Pteridomania, or Fern fever, was a Victorian craze in Britain from the 1850s to the 1890s. Ferns were items of interest to both professional and amateur botanists, as they had been less studied than other groups of plants. Hobbyists were eager to identify ferns, collect them, and adorn just about everything with their images.
During the time frame of pteridomania, Thomas Moore’s 1859 book The Octavo Nature-printed British Ferns: being figures and descriptions of the species and varieties of ferns found in the United Kingdom was published in two volumes. The two volumes of this book are illustrated with 121 color nature-printed plates depicting ferns – all very beautiful and detailed.
Nature-printing refers to a printing process that uses the natural item to create the print. In the case of The Octavo Nature-printed British Ferns, the publisher, Henry Bradbury, perfected a process developed by Alois Auer in Austria. Fern fronds were pressed into soft lead plates, and from this impression, an electrotype was made. By using the electrotype as the printing plate, the fine detail, such as venation and hairs, could be captured in the print. Bradbury’s printing method, popular for a short time, was useful for ferns and seaweed, but it was not adaptable for items that were not flat or almost flat.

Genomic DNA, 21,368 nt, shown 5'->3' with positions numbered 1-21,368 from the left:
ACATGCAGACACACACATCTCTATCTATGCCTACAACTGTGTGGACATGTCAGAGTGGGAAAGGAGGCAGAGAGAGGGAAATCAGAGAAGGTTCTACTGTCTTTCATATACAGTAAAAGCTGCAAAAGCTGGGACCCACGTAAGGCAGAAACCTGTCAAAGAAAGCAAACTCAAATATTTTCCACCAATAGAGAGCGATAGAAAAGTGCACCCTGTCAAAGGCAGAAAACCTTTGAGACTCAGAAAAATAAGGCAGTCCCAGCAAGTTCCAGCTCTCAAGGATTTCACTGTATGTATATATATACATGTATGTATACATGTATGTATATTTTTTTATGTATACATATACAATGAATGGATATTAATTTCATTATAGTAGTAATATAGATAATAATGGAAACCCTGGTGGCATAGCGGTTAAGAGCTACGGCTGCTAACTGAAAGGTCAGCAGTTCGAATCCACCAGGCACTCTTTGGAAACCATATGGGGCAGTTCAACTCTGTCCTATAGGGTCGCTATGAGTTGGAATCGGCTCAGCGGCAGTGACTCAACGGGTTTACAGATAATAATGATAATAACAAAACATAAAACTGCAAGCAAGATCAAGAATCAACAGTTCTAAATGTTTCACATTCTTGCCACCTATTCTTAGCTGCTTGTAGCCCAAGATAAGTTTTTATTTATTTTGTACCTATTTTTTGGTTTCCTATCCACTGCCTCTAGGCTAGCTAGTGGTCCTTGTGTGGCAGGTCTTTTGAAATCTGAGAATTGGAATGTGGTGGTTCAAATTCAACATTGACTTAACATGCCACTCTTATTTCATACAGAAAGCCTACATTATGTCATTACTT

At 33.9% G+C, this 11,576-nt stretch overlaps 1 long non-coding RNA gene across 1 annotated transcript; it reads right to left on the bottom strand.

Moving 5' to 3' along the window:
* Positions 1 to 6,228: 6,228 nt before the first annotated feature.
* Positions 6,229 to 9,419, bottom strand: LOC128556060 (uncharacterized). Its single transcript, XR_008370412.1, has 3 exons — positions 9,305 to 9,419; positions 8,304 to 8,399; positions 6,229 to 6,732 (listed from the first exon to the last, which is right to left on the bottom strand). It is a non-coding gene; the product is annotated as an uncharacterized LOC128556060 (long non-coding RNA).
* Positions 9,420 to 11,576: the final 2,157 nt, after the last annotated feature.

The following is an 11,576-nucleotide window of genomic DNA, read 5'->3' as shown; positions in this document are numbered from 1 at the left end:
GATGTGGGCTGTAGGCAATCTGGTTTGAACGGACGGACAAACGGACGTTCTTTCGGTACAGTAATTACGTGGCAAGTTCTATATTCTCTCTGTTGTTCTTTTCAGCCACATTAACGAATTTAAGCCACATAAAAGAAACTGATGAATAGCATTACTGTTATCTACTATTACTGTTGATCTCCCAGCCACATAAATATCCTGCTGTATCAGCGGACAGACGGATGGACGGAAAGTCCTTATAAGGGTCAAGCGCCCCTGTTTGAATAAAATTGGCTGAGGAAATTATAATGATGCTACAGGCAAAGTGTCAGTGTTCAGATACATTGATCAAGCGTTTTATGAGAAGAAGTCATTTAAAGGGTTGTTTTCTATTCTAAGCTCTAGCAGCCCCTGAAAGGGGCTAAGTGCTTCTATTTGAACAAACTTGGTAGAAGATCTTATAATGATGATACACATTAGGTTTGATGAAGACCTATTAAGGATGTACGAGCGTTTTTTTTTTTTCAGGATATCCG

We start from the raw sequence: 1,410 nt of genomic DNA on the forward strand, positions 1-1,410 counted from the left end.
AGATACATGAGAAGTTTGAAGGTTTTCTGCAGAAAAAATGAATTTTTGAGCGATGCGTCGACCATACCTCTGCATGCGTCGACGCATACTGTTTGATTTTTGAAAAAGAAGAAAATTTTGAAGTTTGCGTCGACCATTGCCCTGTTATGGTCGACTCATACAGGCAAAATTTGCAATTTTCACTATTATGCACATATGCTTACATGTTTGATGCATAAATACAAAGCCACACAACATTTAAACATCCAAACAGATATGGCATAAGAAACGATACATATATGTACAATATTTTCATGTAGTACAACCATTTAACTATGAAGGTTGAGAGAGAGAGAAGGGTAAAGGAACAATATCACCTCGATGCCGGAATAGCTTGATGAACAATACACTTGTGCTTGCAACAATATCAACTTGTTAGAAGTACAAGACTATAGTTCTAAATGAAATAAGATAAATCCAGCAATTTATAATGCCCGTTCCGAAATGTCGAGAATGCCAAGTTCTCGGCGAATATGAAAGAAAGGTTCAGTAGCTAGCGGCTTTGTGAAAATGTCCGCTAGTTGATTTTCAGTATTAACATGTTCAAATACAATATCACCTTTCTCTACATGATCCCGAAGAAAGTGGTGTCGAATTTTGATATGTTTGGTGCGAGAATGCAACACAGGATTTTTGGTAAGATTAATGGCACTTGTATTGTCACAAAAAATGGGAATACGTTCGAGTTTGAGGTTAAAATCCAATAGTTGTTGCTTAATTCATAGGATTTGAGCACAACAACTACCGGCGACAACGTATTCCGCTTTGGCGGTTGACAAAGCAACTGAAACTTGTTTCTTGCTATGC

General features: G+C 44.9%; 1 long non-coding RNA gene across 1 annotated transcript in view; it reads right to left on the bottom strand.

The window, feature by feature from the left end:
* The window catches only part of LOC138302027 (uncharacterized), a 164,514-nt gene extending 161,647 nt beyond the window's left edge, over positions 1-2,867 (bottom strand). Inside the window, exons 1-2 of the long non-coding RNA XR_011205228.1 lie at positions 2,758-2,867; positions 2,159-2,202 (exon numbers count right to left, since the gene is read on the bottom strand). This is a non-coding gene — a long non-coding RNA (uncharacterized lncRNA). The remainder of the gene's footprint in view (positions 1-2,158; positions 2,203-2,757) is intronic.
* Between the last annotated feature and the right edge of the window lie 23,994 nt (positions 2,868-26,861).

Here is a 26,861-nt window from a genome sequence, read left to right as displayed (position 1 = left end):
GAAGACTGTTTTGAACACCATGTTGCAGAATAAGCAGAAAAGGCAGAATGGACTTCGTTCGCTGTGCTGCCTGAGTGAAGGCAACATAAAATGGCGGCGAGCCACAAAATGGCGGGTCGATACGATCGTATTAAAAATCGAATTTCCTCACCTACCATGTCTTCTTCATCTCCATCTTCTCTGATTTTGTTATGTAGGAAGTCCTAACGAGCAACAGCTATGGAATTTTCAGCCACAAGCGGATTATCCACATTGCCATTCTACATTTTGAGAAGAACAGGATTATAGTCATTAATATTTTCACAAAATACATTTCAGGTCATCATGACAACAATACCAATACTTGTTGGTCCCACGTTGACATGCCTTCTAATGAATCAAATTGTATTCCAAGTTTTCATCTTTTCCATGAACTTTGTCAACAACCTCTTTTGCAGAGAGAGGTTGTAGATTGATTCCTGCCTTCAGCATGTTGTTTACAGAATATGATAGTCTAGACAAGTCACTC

Thomas Moore, the author of The Octavo Nature-printed British Ferns, was a fern lover who made a special study of ferns, and as curator of the Chelsea Physic Garden in London he increased the number of fern species grown there.
The Octavo Nature-printed British Ferns is available for study and viewing, by appointment, at the Andersen Horticultural Library. Interestingly enough, AHL’s special collection contains an additional nature-printed book illustrated via Henry Bradbury’s method – The Nature-printed British Sea-weeds: a history, accompanied by figures and dissections of the Algae of the British Isles (1859) by William Grosart Johnstone and Alexander Croall.